“Posterity will never forgive us,” lamented John Adams in the musical 1776The Second Continental Congress agreed to leave out an anti-slavery clause from the Declaration of Independence. “What would posterity think we were? Demi-gods?” responded Benjamin Franklin. “We’re men. No more, no less.”
Over two centuries, Franklin’s founders and their descendants have been considered beyond human comprehension. Heralded as the “most famous American in the world,” even before the Revolution, Franklin is one of the most important figures in U.S. history. The Declaration was signed by Franklin in 1778. It is the French Treaty of Alliance. Franklin was literally portrayed as a god by his death in 1790. Most Americans know his name—even if it’s just from the one reference to him in Hamilton, that time Eric Cartman time-traveled, spending a stack of Benjamins, lines like “early to bed, early to rise,” or as the mislabeled inventor of the soon-to-be-banished daylight savings time.
Franklin will be recast yet again on PBS, thanks to Ken Burns’ latest documentary, Benjamin Franklin. With a clap of thunder, the anticipation of lightning, and the trademark slow camera pan over a historical portrait, Burns’ film exhibits much of the tension that dominates the public discussion of the founders today. We have moved from worship to skepticism to outright vilification of this country’s creators. The conflict today is between the service they provide to other nations and their inability to bear the burden of their faults.
Franklin’s portrait on the $100 bill is as easy to capture as Franklin’s? Or was he as historian Carl Van Doren described in his 1938 biography “a harmonious human multitude”?
Burns felt “obligated to tell all the facets” of Franklin’s life—from the famous kite to attempts to capture runaway slaves. The documentary is a success. Taking a middle-ground approach, the two-part documentary offers a complicated Franklin full of “concealed contradictions.” Burns’ version is a symbol of the Enlightenment and of Revolutionary liberty, but also a deeply flawed father, husband, and man.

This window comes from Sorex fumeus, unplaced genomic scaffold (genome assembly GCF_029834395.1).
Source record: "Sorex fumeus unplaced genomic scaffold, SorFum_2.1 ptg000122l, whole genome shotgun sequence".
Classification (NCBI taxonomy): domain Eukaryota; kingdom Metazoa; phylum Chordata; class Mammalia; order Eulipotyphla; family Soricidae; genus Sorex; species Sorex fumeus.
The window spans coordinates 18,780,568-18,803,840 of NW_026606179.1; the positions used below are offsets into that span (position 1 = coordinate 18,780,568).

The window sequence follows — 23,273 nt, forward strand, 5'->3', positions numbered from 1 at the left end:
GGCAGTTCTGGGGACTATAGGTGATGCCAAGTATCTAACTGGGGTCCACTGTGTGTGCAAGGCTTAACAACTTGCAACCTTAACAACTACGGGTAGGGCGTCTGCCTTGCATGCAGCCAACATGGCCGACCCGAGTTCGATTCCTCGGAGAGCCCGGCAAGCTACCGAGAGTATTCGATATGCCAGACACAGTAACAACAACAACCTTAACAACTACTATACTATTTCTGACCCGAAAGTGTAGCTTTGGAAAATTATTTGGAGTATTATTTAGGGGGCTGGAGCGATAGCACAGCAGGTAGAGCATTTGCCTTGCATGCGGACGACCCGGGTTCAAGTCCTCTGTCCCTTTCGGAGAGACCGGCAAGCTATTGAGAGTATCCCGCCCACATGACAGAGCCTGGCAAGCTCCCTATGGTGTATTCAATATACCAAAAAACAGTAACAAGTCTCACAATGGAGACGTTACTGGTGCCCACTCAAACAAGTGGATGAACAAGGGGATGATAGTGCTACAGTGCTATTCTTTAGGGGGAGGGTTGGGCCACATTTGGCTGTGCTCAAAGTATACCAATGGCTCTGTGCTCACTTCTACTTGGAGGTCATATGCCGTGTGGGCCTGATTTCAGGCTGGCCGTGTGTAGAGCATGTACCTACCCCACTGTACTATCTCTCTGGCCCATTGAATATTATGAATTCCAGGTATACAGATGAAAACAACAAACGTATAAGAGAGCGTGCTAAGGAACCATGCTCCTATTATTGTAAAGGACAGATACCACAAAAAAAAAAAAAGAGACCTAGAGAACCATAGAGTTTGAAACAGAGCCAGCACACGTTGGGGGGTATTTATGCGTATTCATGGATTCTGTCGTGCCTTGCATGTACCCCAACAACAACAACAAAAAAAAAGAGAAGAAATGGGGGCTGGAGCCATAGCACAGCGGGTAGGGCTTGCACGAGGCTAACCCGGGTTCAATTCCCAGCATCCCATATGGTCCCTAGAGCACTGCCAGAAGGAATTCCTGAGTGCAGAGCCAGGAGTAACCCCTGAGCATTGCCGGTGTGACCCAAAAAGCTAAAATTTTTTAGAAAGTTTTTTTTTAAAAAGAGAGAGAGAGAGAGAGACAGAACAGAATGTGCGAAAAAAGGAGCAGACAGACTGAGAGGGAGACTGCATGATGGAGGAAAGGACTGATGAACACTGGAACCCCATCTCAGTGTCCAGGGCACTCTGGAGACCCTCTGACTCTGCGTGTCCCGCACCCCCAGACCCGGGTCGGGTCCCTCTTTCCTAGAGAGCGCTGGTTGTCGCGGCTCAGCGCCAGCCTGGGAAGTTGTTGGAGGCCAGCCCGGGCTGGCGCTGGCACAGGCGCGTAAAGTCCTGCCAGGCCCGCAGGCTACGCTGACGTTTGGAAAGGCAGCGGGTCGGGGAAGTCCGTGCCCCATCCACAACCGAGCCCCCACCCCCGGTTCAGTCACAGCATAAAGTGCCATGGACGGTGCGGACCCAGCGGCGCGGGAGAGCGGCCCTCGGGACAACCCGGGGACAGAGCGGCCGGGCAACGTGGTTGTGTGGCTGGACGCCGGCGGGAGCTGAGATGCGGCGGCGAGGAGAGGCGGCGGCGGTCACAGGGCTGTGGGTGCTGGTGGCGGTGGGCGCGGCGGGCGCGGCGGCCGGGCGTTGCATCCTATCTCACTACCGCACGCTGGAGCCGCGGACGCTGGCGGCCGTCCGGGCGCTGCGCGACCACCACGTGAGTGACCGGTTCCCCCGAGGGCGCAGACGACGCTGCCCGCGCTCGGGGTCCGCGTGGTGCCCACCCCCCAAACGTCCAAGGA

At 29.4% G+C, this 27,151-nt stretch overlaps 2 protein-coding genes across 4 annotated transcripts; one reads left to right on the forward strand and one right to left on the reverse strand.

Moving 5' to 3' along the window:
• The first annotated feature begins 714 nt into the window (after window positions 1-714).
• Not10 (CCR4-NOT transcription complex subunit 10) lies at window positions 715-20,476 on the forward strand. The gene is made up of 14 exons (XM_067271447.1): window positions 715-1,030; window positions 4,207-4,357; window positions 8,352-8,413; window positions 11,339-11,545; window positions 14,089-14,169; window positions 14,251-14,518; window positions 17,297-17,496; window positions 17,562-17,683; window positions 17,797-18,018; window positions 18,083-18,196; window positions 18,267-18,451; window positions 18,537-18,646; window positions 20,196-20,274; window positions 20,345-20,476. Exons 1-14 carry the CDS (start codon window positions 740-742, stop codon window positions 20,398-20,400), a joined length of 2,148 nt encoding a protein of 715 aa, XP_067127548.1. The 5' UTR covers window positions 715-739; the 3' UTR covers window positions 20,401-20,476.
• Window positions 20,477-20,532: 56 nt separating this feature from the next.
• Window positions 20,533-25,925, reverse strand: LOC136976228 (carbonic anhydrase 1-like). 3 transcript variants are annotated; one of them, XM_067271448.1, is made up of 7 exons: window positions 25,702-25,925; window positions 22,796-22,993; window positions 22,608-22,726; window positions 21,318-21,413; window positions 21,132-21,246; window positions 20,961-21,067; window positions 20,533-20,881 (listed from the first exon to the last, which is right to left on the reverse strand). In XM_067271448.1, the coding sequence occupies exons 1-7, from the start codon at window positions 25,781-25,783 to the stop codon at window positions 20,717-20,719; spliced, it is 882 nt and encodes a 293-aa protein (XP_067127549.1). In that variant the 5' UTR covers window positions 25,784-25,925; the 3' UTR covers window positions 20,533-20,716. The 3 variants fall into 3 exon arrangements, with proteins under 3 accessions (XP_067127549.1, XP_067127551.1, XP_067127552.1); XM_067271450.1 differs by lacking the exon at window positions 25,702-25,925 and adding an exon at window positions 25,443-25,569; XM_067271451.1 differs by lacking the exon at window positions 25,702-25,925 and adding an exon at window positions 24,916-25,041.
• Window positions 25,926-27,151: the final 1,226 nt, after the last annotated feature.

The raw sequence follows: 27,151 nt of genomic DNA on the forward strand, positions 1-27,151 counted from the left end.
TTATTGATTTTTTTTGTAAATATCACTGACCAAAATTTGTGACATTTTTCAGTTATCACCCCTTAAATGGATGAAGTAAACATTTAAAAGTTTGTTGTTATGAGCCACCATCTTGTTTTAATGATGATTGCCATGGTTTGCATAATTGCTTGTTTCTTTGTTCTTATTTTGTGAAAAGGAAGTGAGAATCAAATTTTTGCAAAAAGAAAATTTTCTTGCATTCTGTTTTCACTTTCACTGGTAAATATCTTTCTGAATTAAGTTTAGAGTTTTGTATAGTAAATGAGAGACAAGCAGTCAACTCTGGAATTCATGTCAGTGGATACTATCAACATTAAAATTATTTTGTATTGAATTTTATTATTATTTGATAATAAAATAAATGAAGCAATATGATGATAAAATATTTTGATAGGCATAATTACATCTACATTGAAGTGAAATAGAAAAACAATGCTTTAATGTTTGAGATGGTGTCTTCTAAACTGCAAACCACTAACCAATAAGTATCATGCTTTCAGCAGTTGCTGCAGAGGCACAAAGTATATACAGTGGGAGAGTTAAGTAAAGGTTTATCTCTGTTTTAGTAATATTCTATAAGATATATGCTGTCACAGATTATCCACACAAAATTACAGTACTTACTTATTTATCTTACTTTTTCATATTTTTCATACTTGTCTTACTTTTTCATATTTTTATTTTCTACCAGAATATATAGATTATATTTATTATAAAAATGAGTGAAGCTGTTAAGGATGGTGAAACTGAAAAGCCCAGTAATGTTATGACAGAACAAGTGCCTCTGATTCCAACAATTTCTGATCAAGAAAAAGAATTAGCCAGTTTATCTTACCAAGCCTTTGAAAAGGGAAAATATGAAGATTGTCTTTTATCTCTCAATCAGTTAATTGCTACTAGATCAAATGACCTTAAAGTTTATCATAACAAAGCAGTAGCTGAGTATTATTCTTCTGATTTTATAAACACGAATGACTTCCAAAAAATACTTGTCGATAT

It’s amazing how twenty years can make a big difference. PBS’s last documentary about Franklin was released in 2002. It opened with a sponsor’s glowing message of praise “celebrating the wisdom and ingenuity of one of America’s most distinguished founding fathers.” Franklin and his achievements were celebrated. Three hours passed before the movie made any mention of Franklin or slavery. Burns’ version does so within three minutes.
What is the point of Americans caring about Franklin and his legacy? Burns thinks it’s because Franklin was the “greatest scientific mind,” the “greatest diplomat in American history,” and the “greatest personality” of the eighteenth century. But also because Franklin lets us “see deeper into the founding and fabric of America.” 70 years old in 1776, Franklin had lived a lifetime before the nation was even born. There are many people who can be called Franklin the author, printer, scientist, diplomat, inventor, revolutionary, champion of education and founder. Franklin contributed to American society in a way that is unlike any of the founders. Burns realizes this and casts Franklin as just as “indispensable” to the Revolution as George Washington and as crucial to the Declaration as Thomas Jefferson. We see Franklin dedicated to national unity and the greater good.